Anne Collier

Anton Kern Gallery
16 East 55th Street
April 5, 2012–May 12, 2012

Anne Collier, Veterans Day (Nudes, 1972 Appointment Calendar, The Museum of Modern Art, New York, Edward Weston), 2011, color photograph, 50 3/4 x 64 5/8”.

Anne Collier’s photographs traffic in calculated obsolescence, their subtle deconstructions steeped in 1970s hues. Her latest show comprises nineteen pictures of pictures in print ephemera—magazines, books, album covers, and postcards—all level against a nondescript, off-white ground and shot with forensic cool. Her austere, self-evident technique counters the worn, vintage quality of the found objects she so deliberately curates: artifacts from an age when photographs were still tethered to paper.

As is frequently the case with Collier’s work, representations of women and the gaze are foremost in this show. In Woman with Cameras #1 and #2, both 2012, Collier photographs double-page spreads for now-defunct Asahi Optical cameras, culled from a 1980s-era magazine. The ads feature a naked woman, all torso and legs, her body strategically overlaid with cameras: One hovers just below her nipple; another abuts the shadowed V of her sex. Reminiscent of Richard Hamilton’s $he, 1958–61, the conflation of fetish, commodity, and female body is here explicit, the model’s organic contours echoing the camera’s mechanical curves. The copy belabors these grotesque conjunctions (women-object, camera-phallus) to the point of absurdity, proclaiming CONTAX RTS SPELLS SEX and PENTAX K2: A SHARP NEW BAYONET. Hedged by multiple frames—the faded magazine, the neutral backdrop, and the glass pane—Collier’s restaging achieves an emphatic, and necessary, distance.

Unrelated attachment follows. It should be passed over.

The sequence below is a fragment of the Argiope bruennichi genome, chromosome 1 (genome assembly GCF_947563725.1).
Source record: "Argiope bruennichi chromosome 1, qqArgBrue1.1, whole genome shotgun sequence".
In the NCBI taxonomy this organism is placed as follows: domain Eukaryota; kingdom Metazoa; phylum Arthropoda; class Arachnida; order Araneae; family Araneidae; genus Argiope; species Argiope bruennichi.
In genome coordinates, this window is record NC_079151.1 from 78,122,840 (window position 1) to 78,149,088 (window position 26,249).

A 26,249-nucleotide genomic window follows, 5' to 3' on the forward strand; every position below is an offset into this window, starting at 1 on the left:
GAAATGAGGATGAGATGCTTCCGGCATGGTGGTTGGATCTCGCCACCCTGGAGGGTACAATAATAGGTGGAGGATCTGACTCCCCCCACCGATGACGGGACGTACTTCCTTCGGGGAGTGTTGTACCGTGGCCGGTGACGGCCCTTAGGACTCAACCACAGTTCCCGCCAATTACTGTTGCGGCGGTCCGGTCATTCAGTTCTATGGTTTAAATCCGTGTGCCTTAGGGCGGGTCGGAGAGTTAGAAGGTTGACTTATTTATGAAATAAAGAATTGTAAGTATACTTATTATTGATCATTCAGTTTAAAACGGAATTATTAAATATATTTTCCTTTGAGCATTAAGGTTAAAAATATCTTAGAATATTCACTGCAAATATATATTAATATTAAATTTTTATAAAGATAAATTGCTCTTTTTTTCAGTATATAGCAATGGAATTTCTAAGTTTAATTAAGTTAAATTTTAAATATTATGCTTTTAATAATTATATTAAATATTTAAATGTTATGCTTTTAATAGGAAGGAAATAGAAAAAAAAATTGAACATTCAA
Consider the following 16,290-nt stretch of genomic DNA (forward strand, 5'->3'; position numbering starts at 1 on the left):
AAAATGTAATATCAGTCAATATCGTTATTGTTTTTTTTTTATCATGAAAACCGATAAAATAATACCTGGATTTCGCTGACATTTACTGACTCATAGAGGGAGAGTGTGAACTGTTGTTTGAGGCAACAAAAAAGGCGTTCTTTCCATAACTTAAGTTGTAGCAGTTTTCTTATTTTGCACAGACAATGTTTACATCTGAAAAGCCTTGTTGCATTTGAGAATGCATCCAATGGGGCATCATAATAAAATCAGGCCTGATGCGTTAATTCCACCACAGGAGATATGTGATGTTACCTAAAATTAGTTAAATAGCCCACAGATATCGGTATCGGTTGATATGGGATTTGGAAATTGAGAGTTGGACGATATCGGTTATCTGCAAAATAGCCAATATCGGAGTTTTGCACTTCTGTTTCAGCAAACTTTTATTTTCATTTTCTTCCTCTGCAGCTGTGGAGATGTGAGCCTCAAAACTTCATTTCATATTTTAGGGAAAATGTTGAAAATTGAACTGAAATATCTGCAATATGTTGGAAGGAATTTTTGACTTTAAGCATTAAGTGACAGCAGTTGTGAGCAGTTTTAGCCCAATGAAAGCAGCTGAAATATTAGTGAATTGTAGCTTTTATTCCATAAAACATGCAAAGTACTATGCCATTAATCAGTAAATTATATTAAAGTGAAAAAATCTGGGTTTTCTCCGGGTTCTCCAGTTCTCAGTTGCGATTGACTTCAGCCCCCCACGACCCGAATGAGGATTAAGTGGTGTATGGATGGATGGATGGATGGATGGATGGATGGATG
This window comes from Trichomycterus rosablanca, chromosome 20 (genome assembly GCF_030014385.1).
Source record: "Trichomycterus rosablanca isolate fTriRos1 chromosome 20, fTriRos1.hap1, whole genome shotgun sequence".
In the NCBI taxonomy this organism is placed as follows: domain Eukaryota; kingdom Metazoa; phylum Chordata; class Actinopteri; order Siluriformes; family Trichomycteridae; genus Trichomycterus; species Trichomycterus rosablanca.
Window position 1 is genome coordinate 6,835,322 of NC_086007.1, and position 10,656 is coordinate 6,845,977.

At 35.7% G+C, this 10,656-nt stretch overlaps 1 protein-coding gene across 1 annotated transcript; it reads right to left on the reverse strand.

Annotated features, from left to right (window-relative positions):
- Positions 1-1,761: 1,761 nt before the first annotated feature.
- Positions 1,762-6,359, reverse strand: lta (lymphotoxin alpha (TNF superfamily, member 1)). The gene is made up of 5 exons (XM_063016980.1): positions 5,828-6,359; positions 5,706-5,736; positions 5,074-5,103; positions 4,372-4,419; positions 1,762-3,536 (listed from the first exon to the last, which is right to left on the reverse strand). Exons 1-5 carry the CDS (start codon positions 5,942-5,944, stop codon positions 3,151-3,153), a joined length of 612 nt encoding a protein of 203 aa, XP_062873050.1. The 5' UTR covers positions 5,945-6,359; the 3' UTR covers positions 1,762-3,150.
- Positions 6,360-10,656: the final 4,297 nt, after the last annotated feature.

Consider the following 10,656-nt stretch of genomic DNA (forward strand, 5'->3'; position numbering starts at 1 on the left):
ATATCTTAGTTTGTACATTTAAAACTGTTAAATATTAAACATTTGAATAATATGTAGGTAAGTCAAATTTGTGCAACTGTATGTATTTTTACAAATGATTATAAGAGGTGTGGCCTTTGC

The aesthetic pleasure of looking at flesh subtends many of Collier’s works, unsettling us through the ease of our complicity with the camera’s gaze. Veterans Day (Nudes, 1972 Appointment Calendar, The Museum of Modern Art, New York, Edward Weston), 2011, captures a MoMA appointment calendar decorated with the smooth, flawless torso of a 1926 Edward Weston nude, a photograph famously claimed by Sherrie Levine in her Untitled (After Edward Weston), 1981. Rephotographing a rephotograph, here distributed in the most banal of forms, Collier raises questions about the readymade image, then leaves her work open to a multiplicity of answers.

— Courtney Fiske